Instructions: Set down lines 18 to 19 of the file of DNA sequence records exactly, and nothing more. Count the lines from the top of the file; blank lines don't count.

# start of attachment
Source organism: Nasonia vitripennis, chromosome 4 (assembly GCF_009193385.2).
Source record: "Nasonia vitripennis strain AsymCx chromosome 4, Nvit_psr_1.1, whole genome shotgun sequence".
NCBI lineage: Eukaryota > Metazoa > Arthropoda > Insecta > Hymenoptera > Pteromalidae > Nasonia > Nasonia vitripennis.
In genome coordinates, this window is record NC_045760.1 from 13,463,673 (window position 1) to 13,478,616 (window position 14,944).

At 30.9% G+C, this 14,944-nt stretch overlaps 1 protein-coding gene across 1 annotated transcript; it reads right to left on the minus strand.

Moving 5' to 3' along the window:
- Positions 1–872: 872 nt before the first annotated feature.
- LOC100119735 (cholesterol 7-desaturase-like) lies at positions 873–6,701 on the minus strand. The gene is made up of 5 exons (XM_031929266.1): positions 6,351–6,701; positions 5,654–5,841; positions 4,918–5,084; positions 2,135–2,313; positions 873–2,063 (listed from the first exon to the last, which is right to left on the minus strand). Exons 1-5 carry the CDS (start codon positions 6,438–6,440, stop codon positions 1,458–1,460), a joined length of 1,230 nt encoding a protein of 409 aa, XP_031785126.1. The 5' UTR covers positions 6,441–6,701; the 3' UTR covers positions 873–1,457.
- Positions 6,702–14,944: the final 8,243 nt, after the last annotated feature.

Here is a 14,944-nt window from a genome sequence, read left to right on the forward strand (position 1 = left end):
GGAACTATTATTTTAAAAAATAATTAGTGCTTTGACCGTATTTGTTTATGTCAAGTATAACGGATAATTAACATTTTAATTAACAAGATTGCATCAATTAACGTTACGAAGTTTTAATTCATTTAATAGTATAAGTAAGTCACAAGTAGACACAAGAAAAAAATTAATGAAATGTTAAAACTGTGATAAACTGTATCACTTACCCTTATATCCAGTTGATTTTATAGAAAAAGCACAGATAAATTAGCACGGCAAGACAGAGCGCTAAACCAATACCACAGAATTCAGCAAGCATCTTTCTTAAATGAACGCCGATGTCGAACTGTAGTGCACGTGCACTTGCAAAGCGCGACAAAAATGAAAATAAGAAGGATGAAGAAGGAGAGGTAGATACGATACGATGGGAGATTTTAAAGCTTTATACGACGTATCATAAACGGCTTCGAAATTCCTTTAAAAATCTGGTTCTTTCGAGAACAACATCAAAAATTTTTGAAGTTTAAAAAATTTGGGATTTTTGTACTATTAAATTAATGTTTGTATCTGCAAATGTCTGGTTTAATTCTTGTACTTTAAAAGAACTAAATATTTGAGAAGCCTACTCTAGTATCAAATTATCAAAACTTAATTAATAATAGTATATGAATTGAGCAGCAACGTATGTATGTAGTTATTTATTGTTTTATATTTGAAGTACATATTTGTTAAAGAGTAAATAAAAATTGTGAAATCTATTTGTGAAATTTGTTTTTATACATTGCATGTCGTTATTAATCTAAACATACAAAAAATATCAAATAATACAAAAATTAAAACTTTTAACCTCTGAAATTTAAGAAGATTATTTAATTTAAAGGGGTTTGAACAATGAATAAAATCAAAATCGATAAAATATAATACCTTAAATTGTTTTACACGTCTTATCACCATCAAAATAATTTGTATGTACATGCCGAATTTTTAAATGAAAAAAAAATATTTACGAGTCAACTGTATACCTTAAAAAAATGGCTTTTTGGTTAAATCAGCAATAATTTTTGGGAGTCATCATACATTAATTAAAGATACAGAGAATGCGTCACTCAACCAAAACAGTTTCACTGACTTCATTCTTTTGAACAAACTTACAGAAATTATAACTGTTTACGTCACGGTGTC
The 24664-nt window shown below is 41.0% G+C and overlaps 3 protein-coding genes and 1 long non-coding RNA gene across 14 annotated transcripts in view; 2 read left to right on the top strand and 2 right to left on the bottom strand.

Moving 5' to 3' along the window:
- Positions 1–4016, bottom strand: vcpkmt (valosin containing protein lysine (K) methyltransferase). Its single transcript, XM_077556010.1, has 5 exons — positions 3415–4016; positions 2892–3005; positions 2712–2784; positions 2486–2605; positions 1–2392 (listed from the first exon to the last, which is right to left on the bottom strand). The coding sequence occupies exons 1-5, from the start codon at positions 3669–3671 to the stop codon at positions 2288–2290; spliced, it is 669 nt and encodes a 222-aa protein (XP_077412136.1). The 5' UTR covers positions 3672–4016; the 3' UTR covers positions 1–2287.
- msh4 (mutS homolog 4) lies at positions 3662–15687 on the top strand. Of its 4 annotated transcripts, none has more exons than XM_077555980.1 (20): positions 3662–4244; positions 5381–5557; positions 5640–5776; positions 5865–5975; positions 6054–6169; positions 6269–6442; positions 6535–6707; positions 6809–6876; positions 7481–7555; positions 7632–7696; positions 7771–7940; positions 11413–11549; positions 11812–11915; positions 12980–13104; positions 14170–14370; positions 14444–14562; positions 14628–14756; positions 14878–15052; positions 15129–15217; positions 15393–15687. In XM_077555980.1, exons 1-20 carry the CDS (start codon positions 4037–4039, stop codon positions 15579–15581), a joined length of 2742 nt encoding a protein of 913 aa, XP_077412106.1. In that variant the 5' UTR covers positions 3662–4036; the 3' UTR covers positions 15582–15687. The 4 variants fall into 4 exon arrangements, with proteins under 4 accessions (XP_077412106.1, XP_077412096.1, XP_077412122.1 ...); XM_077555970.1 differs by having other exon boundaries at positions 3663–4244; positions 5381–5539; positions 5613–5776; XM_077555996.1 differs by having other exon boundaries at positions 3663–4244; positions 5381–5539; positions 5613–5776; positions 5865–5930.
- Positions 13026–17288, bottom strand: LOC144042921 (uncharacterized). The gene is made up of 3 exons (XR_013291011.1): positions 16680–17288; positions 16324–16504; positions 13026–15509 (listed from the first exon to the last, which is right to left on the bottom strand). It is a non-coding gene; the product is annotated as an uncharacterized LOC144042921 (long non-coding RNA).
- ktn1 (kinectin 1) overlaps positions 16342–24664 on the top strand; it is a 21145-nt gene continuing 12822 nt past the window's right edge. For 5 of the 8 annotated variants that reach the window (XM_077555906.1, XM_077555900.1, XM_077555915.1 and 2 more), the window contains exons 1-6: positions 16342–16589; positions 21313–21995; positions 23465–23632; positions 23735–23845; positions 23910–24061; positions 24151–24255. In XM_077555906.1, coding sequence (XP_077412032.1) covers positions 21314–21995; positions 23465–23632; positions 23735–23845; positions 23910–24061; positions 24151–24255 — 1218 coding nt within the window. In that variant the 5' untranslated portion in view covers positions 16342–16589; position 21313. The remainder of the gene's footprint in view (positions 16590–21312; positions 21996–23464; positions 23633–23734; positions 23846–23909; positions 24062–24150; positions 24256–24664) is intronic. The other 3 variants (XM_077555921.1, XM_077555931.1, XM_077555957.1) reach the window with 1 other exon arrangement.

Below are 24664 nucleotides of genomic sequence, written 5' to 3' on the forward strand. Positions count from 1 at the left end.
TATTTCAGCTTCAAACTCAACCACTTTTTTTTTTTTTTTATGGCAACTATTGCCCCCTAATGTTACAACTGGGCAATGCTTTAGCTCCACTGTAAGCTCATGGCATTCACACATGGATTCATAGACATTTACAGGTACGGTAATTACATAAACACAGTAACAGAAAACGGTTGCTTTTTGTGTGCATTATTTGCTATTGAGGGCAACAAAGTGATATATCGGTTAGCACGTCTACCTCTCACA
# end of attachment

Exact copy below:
Below are 24664 nucleotides of genomic sequence, written 5' to 3' on the forward strand. Positions count from 1 at the left end.
TATTTCAGCTTCAAACTCAACCACTTTTTTTTTTTTTTTATGGCAACTATTGCCCCCTAATGTTACAACTGGGCAATGCTTTAGCTCCACTGTAAGCTCATGGCATTCACACATGGATTCATAGACATTTACAGGTACGGTAATTACATAAACACAGTAACAGAAAACGGTTGCTTTTTGTGTGCATTATTTGCTATTGAGGGCAACAAAGTGATATATCGGTTAGCACGTCTACCTCTCACA